Credits: DAVID BLOOM EDMONTON SUN QMI AGENCY
CALGARY — Cellphone users in Alberta could soon see an increase on their bills to help fund 911 emergency call centres.
Municipal Affairs Minister Doug Griffiths announced plans to table legislation that will allow cellphone providers to charge an additional fee, which will offset the cost of 911 call centres around the province.
“While most of us have paid a 44-cent-per-month fee for 911 on landlines for many years — a fee that went directly to support 911 call centres — cellphone users have not paid a similar fee,” he said Thursday.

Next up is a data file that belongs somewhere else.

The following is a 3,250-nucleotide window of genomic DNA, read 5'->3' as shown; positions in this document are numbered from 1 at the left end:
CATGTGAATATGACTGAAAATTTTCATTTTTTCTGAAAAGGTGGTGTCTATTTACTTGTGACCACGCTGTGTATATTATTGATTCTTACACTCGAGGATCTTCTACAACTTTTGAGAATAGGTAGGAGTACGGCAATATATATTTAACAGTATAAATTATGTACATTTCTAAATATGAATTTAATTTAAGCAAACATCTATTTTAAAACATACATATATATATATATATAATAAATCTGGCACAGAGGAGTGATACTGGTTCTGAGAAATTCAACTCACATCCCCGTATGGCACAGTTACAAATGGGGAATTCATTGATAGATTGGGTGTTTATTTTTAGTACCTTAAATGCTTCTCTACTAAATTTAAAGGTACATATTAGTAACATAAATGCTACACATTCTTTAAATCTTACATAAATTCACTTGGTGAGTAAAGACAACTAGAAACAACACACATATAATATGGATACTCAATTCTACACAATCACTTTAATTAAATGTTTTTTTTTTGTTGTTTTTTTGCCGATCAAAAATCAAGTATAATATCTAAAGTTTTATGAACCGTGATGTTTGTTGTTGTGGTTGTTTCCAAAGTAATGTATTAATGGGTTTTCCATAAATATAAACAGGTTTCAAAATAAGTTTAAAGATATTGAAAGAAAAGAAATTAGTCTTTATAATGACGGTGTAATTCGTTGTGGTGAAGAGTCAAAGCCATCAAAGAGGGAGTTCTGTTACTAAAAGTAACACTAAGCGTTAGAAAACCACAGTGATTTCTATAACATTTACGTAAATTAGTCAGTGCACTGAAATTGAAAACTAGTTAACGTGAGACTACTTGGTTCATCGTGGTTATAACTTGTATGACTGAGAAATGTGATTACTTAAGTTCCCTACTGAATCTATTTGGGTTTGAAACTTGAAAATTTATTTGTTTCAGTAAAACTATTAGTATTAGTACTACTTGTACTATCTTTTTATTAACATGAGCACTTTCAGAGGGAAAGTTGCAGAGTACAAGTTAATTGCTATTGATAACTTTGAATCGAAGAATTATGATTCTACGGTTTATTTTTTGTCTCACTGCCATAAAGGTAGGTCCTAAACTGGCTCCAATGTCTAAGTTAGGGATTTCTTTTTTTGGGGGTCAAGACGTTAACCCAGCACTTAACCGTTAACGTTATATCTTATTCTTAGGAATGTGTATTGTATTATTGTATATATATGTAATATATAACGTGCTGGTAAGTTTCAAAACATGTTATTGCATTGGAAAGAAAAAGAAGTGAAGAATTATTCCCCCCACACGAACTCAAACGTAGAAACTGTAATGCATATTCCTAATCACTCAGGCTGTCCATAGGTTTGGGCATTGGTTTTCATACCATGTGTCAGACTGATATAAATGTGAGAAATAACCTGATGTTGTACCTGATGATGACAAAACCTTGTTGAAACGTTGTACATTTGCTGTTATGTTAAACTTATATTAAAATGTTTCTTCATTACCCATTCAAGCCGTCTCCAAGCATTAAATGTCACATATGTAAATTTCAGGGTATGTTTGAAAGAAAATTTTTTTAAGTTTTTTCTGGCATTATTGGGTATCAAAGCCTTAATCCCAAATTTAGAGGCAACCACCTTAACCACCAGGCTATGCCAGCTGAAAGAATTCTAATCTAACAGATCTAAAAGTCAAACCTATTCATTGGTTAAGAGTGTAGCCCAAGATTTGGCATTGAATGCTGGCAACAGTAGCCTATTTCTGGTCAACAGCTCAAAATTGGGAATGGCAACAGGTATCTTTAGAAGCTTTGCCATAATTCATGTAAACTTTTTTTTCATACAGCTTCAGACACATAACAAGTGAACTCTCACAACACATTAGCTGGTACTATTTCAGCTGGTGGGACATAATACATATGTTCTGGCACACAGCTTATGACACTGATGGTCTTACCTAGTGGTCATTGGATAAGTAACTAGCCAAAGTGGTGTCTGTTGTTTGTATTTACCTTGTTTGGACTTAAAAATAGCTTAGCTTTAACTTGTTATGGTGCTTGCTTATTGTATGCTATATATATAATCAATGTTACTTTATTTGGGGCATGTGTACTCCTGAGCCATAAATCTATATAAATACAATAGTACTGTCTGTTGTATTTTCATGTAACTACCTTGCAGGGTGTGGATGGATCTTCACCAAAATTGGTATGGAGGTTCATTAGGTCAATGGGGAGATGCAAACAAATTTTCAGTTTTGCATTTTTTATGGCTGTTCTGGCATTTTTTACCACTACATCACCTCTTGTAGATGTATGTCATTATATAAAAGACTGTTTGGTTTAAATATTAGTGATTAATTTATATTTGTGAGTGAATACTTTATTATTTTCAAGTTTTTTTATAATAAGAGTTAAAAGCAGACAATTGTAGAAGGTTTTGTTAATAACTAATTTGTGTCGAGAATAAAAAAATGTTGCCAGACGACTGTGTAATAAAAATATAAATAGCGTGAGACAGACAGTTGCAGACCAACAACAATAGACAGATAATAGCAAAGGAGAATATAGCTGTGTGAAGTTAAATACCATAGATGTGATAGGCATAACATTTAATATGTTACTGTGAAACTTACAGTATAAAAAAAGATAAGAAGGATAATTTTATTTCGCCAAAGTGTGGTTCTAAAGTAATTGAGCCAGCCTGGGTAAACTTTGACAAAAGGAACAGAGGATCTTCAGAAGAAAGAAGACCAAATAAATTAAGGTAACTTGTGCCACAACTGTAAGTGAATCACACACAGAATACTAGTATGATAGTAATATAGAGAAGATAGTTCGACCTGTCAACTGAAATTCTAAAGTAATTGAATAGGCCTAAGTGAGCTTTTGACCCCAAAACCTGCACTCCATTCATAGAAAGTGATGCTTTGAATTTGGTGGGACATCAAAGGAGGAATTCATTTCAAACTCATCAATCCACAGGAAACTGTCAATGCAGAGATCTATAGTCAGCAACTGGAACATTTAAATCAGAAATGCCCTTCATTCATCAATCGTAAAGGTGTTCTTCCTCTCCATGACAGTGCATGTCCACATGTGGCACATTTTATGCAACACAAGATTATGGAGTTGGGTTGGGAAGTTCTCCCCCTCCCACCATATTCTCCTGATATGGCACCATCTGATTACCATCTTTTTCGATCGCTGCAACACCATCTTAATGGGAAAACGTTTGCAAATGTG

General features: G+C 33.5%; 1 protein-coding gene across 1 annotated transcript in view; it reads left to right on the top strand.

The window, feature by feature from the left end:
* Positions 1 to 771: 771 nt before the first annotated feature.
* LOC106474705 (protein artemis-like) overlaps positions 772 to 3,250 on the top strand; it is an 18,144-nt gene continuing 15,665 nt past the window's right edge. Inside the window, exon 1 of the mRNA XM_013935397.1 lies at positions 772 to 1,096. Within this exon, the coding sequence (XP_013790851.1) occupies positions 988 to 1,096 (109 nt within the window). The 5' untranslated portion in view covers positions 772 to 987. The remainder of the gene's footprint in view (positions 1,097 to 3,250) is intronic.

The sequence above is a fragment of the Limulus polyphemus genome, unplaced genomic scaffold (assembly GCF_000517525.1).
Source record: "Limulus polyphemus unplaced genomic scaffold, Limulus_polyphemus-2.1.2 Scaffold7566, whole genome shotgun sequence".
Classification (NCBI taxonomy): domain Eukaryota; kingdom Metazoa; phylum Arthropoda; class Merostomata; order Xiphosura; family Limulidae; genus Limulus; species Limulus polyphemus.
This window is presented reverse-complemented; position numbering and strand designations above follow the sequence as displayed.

And with more and more people opting to use cell phones only, the funding pool has dried considerably, said Griffiths.
“To put this in perspective, 911 call centres, large and small, are reporting up to 70% of all the calls coming in are coming from cellphones as opposed to landlines,” he said.
Griffiths predicted the fee for cellphone users will likely be 44-cents-a-month as well, and with an estimated 2.7 million cellphones registered in Alberta, that would provide roughly $16-million annually for call centres.
Most cellphone providers already add a 911 fee to bills, said Griffiths, but that money doesn’t go toward funding call centres.
“Some have explained it was to build more cell towers and to enhance the 911 call system, but it never went to 911 call centres like landline fees do,” he said.
If passed, the new legislation — expected to be tabled during the spring sitting of the legislature — will also increase legal protection for call centres and penalties for those who abuse the service.